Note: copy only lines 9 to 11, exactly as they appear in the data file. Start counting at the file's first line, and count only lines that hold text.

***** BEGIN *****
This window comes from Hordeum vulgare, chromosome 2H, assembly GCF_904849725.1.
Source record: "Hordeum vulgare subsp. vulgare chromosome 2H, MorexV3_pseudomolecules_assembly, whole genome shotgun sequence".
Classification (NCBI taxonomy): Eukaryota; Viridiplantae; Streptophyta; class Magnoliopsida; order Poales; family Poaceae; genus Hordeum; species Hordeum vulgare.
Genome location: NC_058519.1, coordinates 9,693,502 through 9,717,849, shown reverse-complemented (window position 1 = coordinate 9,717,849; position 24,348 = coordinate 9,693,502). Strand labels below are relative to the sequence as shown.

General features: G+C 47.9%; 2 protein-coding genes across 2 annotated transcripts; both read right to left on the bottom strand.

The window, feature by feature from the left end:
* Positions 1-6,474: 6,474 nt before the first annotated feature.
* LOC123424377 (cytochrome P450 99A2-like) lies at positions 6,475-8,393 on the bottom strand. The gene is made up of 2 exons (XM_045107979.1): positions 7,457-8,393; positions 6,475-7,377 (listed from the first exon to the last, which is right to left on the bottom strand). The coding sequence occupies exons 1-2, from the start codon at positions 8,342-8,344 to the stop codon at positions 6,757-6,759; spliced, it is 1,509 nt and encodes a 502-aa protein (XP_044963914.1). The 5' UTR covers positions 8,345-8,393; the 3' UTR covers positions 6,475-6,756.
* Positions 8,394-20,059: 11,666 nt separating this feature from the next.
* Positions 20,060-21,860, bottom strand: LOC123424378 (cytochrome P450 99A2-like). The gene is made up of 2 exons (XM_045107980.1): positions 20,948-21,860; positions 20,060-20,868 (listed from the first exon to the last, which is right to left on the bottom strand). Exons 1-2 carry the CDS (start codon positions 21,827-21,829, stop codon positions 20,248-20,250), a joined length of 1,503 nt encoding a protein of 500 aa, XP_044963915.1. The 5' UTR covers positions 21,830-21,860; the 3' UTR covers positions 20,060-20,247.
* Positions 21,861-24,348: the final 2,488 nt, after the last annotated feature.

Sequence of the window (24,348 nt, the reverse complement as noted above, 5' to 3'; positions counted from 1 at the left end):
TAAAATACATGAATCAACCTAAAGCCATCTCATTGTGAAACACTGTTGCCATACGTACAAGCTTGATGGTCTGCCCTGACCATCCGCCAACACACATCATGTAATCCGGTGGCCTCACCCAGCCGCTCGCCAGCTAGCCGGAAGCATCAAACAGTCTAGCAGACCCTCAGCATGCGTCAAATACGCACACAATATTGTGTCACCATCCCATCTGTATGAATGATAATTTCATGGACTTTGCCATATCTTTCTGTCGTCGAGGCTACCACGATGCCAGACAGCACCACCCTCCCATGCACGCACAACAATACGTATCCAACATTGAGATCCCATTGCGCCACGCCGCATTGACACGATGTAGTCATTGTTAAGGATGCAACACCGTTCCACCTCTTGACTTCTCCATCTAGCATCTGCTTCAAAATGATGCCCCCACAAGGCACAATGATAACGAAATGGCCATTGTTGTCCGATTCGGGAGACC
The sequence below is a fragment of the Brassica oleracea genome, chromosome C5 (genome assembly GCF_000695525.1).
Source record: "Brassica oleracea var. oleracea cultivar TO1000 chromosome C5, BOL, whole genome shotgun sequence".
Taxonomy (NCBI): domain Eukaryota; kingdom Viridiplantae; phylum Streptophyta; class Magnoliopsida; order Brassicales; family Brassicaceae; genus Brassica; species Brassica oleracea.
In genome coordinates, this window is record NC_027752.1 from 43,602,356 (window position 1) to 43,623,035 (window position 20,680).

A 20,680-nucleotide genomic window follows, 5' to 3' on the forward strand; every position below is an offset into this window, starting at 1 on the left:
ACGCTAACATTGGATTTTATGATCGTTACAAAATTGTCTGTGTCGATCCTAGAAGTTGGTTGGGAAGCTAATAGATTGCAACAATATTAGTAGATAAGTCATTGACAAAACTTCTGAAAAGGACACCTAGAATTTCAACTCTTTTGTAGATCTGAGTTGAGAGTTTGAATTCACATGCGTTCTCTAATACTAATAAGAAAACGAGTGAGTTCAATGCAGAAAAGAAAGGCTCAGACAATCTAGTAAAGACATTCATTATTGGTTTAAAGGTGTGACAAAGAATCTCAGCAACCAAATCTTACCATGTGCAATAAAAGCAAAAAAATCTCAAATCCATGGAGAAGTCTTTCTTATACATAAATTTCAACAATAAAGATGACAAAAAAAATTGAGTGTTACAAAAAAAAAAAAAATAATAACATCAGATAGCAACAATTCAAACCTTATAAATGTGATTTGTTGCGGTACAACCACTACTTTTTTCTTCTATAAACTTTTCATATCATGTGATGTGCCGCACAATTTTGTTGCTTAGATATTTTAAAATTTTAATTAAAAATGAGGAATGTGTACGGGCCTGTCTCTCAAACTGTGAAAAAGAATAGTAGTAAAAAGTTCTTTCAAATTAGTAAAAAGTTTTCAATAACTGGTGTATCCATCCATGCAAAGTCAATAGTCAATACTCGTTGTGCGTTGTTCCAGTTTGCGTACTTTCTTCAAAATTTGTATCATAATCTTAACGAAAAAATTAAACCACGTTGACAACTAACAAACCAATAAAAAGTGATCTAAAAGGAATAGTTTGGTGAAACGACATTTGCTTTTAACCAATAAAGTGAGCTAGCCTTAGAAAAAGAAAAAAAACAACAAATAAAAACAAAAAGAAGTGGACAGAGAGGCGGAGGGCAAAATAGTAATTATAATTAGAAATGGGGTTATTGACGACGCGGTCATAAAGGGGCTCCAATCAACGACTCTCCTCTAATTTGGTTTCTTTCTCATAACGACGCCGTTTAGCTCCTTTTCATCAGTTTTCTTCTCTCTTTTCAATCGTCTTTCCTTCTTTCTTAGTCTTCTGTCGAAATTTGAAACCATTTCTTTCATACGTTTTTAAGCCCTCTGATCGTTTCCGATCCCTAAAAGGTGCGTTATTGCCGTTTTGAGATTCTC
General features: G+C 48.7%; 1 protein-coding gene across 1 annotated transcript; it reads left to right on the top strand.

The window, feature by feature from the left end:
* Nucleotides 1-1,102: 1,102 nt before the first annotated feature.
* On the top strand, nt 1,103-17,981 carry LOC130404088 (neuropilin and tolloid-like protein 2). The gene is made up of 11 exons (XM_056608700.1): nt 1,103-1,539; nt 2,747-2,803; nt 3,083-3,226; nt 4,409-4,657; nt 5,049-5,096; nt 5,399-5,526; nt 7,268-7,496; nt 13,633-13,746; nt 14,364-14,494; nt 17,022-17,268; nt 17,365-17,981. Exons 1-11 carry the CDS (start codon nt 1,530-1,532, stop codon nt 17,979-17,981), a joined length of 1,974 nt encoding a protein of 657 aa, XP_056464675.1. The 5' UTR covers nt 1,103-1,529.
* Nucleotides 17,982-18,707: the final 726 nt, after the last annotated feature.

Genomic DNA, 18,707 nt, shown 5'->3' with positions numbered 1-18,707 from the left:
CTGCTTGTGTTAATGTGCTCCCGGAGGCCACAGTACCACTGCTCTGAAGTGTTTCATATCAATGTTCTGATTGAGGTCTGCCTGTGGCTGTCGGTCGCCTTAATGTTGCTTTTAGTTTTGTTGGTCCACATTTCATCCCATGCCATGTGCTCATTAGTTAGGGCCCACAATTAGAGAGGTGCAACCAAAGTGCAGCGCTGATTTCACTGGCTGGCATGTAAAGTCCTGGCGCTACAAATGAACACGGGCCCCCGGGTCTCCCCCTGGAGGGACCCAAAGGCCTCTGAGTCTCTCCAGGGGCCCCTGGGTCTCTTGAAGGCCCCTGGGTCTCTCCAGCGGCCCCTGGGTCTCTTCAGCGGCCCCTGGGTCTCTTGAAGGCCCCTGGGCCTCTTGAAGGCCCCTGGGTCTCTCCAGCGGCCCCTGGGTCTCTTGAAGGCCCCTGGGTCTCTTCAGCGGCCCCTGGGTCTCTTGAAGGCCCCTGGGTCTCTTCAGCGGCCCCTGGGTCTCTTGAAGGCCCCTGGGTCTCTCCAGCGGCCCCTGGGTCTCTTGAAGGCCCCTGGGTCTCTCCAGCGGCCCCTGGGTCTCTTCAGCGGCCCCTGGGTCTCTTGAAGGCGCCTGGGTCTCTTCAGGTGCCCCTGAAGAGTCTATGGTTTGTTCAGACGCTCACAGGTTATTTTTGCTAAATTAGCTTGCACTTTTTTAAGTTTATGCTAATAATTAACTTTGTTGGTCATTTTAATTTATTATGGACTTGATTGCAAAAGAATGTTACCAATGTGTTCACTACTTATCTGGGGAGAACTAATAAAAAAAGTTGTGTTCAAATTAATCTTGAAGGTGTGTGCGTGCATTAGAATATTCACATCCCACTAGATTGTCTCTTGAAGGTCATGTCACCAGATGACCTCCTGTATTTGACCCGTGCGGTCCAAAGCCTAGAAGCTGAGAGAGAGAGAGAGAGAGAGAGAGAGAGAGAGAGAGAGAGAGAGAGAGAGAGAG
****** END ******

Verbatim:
* Positions 8,394-20,059: 11,666 nt separating this feature from the next.
* Positions 20,060-21,860, bottom strand: LOC123424378 (cytochrome P450 99A2-like). The gene is made up of 2 exons (XM_045107980.1): positions 20,948-21,860; positions 20,060-20,868 (listed from the first exon to the last, which is right to left on the bottom strand). Exons 1-2 carry the CDS (start codon positions 21,827-21,829, stop codon positions 20,248-20,250), a joined length of 1,503 nt encoding a protein of 500 aa, XP_044963915.1. The 5' UTR covers positions 21,830-21,860; the 3' UTR covers positions 20,060-20,247.
* Positions 21,861-24,348: the final 2,488 nt, after the last annotated feature.